First Kosher Supervisors in Poland Certified Since Holocaust - The Jewish Voice
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Friday, December 9, 2022

First Kosher Supervisors in Poland Certified Since Holocaust

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Graduates of the kosher supervision course in Krakow proudly display their certificates of completion.For the first time since the Holocaust, seventeen local Jewish residents have been officially certified as kosher supervisors (mashgichim) in Poland, following their completion of a three-day training seminar in Krakow. The course, directed by the Jerusalem-based Shavei Israel organization, which offers support to Poland’s “Hidden Jews,” gave thorough lessons in the preparation of food according to the laws of kashrut. It was taught by Rabbi Dov Landau, a senior mashgiach in B’nei Brak who flew in to Krakow, and was overseen by Poland’s Chief Rabbi Michael Shudrich.

The new supervisors are all in their 20’s and 30’s, and previously studied the kosher laws with Shavei Israel’s emissaries in Poland, Rabbi Boaz Pash and Rabbi Yehoshua Ellis. Subjects covered include the separation between milk and meat products; the handling of the kitchen before and during Shabbat; and the laws pertaining to food on Pesach, among others.

While Shavei Israel has high hopes for the future employment of its new graduates, there are unfortunately very few opportunities in Poland for kosher supervisors. Although Polish restaurants that serve Jewish-style food have attained success, almost none of them are kosher nor owned by Jews. One genuinely kosher restaurant, “Shlomo’s,” can be found in Warsaw, and it operates under the supervision of the local chief Chabad Rabbi Shalom Dov Ber Stambler. The restaurant primarily caters to groups of Israeli teenagers who come to Poland on heritage trips relating to the Holocaust.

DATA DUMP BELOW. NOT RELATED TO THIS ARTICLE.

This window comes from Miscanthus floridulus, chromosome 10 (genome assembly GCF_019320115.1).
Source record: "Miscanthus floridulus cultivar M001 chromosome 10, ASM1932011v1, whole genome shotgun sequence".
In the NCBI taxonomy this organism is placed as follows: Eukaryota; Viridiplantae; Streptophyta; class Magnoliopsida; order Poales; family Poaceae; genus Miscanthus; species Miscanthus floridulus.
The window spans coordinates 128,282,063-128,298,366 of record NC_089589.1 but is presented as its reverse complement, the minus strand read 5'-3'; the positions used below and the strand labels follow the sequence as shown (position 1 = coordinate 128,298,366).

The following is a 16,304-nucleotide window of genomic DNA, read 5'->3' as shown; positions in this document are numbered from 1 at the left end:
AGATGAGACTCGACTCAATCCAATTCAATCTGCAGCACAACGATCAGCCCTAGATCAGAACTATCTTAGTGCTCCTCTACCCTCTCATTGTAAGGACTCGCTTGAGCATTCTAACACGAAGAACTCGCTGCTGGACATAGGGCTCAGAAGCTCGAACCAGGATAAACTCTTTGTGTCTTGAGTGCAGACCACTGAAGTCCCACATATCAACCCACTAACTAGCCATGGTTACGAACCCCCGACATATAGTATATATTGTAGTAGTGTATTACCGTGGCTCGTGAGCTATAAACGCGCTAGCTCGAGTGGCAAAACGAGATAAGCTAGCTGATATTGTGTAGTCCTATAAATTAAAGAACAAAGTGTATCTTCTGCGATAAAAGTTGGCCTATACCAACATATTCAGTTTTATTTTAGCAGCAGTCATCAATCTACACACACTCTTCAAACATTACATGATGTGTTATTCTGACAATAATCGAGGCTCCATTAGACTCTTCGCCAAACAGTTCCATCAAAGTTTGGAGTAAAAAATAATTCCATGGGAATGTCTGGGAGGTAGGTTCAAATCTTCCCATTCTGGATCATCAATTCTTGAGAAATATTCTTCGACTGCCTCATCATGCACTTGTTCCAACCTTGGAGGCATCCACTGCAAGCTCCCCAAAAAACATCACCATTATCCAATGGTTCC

On the other hand, Warsaw will soon boast a museum of Jewish history, which is likely to draw thousands of Orthodox Jews from overseas. Additionally, the Marriott hotels are planning to implement kosher catering in the museum’s eateries, despite a failed attempt to open a high-end kosher restaurant inside the hotel itself.

In any case, the kashrut course’s proprietors view the new group of mashgichim as a herald of something deeper. “Most Polish Jews grew up unaware of the laws of keeping kosher,” says Michael Freund, Chairman of Shavei Israel. “By training a cadre of kosher supervisors, we are helping Poland’s Jews to reconnect with their heritage.”

Polish Jews comprised half of the Holocaust’s six million victims. Of those who survived the Nazi onslaught, most emigrated following the creation of Israel in 1948 or during anti-Semitic campaigns in the late 1950s and 1968. Since the communist regime crumbled in 1989, there has been a rise in the number of Polish Jews returning to their roots.

“This latest achievement is an important step along the way towards providing important tools, knowledge and resources to the tens of thousands of Hidden Jews in the country,” stated a Shavei Israel spokesperson, “who are slowly but surely rediscovering and re-embracing their heritage.”

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